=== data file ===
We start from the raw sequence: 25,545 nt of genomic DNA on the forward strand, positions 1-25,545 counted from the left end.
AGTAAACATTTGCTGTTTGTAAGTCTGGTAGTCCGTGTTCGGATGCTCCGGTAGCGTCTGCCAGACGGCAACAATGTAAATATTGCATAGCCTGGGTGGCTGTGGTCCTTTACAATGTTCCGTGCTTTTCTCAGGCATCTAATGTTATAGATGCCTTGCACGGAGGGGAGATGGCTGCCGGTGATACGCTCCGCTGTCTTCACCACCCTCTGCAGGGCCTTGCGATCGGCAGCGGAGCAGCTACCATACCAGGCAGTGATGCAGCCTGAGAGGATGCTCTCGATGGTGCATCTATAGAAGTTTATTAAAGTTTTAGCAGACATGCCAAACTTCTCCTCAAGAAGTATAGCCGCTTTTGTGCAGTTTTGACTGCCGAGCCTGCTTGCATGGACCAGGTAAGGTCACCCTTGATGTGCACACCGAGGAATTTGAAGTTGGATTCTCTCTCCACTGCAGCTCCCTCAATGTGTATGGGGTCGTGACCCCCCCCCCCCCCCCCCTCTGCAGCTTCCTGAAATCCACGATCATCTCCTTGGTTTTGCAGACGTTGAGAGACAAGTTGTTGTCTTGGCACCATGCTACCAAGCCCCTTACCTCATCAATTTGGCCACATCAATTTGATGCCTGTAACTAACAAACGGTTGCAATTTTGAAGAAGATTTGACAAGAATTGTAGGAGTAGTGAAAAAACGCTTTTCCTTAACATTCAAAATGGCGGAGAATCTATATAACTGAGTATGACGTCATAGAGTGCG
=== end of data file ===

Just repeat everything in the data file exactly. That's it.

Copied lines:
We start from the raw sequence: 25,545 nt of genomic DNA on the forward strand, positions 1-25,545 counted from the left end.
AGTAAACATTTGCTGTTTGTAAGTCTGGTAGTCCGTGTTCGGATGCTCCGGTAGCGTCTGCCAGACGGCAACAATGTAAATATTGCATAGCCTGGGTGGCTGTGGTCCTTTACAATGTTCCGTGCTTTTCTCAGGCATCTAATGTTATAGATGCCTTGCACGGAGGGGAGATGGCTGCCGGTGATACGCTCCGCTGTCTTCACCACCCTCTGCAGGGCCTTGCGATCGGCAGCGGAGCAGCTACCATACCAGGCAGTGATGCAGCCTGAGAGGATGCTCTCGATGGTGCATCTATAGAAGTTTATTAAAGTTTTAGCAGACATGCCAAACTTCTCCTCAAGAAGTATAGCCGCTTTTGTGCAGTTTTGACTGCCGAGCCTGCTTGCATGGACCAGGTAAGGTCACCCTTGATGTGCACACCGAGGAATTTGAAGTTGGATTCTCTCTCCACTGCAGCTCCCTCAATGTGTATGGGGTCGTGACCCCCCCCCCCCCCCCCCTCTGCAGCTTCCTGAAATCCACGATCATCTCCTTGGTTTTGCAGACGTTGAGAGACAAGTTGTTGTCTTGGCACCATGCTACCAAGCCCCTTACCTCATCAATTTGGCCACATCAATTTGATGCCTGTAACTAACAAACGGTTGCAATTTTGAAGAAGATTTGACAAGAATTGTAGGAGTAGTGAAAAAACGCTTTTCCTTAACATTCAAAATGGCGGAGAATCTATATAACTGAGTATGACGTCATAGAGTGCG